ANCHORAGE — “She’s not breathing,” Keith Herte explained frantically over the telephone to 911 dispatcher Frances Robinson.


“She’s not breathing, okay,” Robinson replied.


It’s a call she remembers well: May 4, 2014 — A call from a man whose wife had gone into cardiac arrest at their home in Eagle River.


For Robinson, it was the first call after the Fire Department switched to a hands-only CPR technique.


On the 911 recording you can hear her give Herte scripted instructions on how to perform the procedure.


“With straight arms push down as hard as you can like you’re pumping her chest.”


Herte sounds worried in the recording. “I think I just broke her rib,” he said.


“That’s okay, just keep going. Push. Push,” explains Robinson.


She stayed on the line for 12 minutes with Herte as he performed compressions on his wife Jodi, who is still alive today because of his efforts.


“My husband is asking me if I remember what happened,” Jodi recalled, waking up in the hospital with no memory of what happened. “He tells me he saved my life. I was just flabbergasted.”


Nearly two years later Jodi has made a full recovery. We met with the Hertes at Anchorage Fire Station 12, where Robinson still works as a dispatcher.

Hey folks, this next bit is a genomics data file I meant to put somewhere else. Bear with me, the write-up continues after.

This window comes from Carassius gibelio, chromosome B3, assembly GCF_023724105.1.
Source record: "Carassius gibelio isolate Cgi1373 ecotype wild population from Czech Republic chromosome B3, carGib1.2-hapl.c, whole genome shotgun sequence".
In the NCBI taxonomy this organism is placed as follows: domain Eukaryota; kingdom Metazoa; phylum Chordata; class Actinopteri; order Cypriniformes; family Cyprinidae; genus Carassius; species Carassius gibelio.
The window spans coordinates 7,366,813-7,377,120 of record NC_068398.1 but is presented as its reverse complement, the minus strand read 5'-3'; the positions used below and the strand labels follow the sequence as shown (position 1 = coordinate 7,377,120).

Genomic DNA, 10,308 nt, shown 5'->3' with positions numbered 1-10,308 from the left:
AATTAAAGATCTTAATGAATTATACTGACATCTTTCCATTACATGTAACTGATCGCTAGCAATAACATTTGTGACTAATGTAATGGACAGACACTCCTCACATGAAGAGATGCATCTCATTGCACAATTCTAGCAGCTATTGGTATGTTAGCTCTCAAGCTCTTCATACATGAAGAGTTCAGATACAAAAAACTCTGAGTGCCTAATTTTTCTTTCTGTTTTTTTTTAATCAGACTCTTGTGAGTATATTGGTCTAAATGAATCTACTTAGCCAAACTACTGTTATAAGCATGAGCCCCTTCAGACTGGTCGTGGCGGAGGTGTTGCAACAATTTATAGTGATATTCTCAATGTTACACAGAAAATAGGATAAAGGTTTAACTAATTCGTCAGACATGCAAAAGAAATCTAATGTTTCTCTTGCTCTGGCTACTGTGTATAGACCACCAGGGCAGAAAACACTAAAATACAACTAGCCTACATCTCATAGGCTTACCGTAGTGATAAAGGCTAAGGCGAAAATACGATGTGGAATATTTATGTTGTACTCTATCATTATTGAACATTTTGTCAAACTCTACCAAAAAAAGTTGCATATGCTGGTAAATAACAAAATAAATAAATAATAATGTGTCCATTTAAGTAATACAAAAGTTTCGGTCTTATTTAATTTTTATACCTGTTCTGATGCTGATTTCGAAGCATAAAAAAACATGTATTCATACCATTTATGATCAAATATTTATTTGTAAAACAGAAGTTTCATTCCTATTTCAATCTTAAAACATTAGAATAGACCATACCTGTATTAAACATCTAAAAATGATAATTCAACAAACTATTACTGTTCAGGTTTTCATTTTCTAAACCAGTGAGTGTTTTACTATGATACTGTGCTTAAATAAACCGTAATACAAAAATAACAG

Herte says her step-by-step instructions helped him until the paramedics arrived.


“I was pretty focused. Frances kept me focused on the task at hand. I figured I’d take care of this and there will be plenty of time to be scared afterward.”


Jodi Herte said Robinson’s presence on the other line gave her husband the stamina he needed to keep up with the compressions.


“Thanks to Frances for walking Keith through it, and people like her,” Jodi said as she hugged Robinson. “It means the world to us.”


Jodi was diagnosed with cardiomyopathy — a type of heart disease — eight years before her cardiac arrest.


Today she leads an active, healthy lifestyle so she can make the most of her second chance.


“I’ve got two great-grand children and there’s times I look at them and I think I could have missed all this. I could have been gone,” she said.


February is National Heart Month, a time to raise awareness about heart disease and stroke.


In cases of out-of-hospital sudden cardiac arrest, like Jodi’s, only 10 percent of people survive.


Keith and Jodi are the only patients Robinson has met in her nine years as a dispatcher. She said it’s a reminder CPR really can be the difference between life and death.


“They’re amazing people, and now I feel like I have a friendship with them,” said Robinson